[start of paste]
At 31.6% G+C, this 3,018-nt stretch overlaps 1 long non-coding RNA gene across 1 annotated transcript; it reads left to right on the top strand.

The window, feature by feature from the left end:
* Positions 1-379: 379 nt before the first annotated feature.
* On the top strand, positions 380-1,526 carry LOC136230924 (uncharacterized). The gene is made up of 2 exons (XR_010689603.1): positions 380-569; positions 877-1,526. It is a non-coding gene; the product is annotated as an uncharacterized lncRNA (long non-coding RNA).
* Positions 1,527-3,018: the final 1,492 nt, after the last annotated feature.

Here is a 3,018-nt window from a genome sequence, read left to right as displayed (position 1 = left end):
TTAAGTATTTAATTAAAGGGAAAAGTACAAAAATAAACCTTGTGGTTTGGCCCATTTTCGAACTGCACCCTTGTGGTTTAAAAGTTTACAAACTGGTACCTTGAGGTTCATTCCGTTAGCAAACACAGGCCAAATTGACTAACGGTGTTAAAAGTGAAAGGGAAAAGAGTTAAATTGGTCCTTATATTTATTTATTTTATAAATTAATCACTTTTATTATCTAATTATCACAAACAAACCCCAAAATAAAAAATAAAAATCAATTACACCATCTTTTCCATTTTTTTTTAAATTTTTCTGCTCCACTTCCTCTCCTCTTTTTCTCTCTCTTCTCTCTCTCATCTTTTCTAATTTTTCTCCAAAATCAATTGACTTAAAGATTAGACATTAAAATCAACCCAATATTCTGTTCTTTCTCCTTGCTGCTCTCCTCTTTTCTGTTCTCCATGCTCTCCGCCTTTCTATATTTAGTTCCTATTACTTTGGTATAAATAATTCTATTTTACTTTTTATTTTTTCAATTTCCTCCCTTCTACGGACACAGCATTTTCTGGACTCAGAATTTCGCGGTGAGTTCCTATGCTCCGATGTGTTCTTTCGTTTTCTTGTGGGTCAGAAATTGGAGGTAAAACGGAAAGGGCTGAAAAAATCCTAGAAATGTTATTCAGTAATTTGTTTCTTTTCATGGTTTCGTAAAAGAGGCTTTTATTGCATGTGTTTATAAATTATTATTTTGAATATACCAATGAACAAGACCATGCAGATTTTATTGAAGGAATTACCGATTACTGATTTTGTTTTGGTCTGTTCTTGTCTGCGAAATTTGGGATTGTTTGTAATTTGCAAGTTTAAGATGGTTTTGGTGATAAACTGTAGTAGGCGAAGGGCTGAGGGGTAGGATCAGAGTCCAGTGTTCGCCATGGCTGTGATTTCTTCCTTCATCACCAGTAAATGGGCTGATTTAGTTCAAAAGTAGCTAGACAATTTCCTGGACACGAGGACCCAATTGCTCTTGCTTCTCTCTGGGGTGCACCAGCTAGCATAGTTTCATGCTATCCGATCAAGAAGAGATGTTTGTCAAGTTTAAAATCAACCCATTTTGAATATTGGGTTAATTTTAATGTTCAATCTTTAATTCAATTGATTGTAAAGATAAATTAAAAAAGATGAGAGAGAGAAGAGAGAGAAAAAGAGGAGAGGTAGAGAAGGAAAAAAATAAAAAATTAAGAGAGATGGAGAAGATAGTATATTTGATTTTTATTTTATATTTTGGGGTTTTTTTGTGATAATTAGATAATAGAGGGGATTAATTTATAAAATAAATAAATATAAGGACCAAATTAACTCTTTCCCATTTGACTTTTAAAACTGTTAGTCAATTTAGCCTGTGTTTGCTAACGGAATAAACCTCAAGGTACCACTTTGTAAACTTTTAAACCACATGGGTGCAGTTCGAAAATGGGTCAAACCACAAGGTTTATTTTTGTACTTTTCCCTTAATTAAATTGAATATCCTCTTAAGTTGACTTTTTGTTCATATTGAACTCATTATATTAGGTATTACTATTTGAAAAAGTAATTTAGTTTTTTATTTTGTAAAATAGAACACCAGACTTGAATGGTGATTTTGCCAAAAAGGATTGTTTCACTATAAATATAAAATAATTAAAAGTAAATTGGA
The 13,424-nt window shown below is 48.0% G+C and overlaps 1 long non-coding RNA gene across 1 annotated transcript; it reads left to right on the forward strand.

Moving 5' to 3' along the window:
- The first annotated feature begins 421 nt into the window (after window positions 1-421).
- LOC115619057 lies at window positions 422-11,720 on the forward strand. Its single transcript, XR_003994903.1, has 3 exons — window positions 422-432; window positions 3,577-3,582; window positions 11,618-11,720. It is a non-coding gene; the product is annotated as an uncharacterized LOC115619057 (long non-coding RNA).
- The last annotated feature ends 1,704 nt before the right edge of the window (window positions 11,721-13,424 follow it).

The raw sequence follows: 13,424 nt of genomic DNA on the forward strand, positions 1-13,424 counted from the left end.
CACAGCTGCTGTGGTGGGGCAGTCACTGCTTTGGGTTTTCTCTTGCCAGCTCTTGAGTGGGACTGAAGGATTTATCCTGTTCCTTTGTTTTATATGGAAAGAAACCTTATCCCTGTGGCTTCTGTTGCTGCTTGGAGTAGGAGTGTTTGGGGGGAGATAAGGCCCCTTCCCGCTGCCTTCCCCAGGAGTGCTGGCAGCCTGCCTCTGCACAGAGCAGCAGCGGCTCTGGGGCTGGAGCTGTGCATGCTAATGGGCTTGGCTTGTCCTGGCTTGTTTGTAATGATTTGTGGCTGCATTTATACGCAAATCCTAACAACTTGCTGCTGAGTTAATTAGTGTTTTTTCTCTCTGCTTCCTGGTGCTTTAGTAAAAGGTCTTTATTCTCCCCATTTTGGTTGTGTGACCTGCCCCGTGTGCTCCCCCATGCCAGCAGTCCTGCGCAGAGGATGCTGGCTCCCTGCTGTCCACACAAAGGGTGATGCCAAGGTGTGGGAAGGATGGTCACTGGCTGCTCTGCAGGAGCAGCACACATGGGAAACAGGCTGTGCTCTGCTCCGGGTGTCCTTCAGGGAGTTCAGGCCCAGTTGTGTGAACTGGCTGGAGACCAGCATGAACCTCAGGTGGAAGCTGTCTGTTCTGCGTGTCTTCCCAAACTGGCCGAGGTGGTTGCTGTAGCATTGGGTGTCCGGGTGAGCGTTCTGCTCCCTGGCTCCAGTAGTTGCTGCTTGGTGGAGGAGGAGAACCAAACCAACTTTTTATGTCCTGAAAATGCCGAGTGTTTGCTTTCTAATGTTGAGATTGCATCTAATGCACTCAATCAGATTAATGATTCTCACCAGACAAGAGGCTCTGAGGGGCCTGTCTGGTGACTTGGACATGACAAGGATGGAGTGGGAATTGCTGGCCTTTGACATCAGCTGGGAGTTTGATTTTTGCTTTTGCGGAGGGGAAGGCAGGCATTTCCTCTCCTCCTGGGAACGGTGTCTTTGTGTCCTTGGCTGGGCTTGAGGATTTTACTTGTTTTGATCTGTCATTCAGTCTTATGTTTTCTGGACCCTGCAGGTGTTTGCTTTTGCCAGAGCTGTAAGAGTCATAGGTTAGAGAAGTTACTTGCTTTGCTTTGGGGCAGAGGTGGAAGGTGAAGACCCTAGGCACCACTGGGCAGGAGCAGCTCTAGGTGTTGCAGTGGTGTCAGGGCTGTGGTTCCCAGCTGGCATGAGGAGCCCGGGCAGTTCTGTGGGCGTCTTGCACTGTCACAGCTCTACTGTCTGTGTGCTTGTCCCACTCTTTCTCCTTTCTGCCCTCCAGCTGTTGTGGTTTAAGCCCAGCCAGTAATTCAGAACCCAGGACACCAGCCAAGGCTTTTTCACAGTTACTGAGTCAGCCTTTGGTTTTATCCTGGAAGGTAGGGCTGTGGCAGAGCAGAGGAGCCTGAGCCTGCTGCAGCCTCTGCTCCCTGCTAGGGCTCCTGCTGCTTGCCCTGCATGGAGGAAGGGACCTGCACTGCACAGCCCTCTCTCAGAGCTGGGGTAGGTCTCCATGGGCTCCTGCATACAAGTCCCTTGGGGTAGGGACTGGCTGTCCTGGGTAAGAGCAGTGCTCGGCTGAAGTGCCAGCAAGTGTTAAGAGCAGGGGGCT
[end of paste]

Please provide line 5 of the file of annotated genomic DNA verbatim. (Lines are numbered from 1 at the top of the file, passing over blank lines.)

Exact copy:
* Positions 1,527-3,018: the final 1,492 nt, after the last annotated feature.